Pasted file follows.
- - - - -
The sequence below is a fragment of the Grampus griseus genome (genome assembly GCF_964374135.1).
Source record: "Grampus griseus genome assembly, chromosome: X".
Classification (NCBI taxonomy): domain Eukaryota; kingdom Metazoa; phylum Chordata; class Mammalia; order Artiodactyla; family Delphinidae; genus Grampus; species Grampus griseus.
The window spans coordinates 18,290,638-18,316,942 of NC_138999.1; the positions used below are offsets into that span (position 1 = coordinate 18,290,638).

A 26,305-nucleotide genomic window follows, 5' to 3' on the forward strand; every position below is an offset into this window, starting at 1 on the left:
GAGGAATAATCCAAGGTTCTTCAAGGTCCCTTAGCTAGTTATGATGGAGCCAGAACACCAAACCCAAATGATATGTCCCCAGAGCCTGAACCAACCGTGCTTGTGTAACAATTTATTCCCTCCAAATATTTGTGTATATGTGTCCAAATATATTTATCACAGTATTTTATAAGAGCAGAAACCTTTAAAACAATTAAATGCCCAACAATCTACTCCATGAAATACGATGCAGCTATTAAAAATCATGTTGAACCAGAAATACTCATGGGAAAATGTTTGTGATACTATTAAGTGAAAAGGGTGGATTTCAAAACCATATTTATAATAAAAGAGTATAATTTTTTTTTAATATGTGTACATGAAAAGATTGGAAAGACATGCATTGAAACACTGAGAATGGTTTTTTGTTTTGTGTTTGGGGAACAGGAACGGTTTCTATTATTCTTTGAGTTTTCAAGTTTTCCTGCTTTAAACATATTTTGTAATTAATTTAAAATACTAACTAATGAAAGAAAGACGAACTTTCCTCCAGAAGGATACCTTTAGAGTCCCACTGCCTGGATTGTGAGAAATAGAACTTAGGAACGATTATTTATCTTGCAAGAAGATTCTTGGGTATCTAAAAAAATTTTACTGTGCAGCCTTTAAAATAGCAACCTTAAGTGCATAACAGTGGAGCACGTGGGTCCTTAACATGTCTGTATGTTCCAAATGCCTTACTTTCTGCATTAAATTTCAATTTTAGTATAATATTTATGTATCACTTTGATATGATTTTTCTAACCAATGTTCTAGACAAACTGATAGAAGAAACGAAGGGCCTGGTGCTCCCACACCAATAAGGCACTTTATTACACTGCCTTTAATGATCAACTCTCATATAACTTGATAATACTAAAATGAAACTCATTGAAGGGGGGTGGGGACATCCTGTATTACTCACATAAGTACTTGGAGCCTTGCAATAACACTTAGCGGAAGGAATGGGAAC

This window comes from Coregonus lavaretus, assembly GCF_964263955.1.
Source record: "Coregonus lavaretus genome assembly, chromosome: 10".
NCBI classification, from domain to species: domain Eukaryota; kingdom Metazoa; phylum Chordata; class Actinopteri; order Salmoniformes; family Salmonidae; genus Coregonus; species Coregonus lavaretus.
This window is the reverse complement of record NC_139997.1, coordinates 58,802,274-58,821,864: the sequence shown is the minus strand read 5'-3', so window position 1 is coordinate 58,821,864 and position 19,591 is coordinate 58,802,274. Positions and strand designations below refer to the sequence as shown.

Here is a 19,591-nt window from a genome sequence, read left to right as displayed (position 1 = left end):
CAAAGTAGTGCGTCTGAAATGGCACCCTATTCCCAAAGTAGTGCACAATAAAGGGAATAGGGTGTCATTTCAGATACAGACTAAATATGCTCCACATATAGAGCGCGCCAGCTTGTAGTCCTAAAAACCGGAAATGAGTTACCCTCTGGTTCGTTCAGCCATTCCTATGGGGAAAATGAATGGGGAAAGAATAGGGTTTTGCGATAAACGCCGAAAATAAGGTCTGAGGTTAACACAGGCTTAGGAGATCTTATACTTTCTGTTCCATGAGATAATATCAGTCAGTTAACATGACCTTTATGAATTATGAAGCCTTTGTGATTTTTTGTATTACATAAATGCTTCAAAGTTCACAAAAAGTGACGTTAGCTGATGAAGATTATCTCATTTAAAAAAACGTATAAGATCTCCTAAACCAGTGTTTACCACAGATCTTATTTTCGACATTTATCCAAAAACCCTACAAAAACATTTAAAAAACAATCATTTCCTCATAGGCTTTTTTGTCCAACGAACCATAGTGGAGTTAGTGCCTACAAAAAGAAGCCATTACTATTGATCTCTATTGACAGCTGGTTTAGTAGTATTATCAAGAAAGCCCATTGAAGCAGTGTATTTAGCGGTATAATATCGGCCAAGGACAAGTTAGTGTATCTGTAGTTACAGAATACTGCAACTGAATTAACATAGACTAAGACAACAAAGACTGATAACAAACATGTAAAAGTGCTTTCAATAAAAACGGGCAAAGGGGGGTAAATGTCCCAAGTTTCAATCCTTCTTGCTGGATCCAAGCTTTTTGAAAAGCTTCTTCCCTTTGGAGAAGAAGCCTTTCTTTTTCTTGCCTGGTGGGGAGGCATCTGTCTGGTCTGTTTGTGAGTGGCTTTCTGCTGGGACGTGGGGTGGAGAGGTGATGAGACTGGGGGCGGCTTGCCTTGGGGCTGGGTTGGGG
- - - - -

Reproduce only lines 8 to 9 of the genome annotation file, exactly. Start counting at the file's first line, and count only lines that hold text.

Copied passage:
Source record: "Coregonus lavaretus genome assembly, chromosome: 10".
NCBI classification, from domain to species: domain Eukaryota; kingdom Metazoa; phylum Chordata; class Actinopteri; order Salmoniformes; family Salmonidae; genus Coregonus; species Coregonus lavaretus.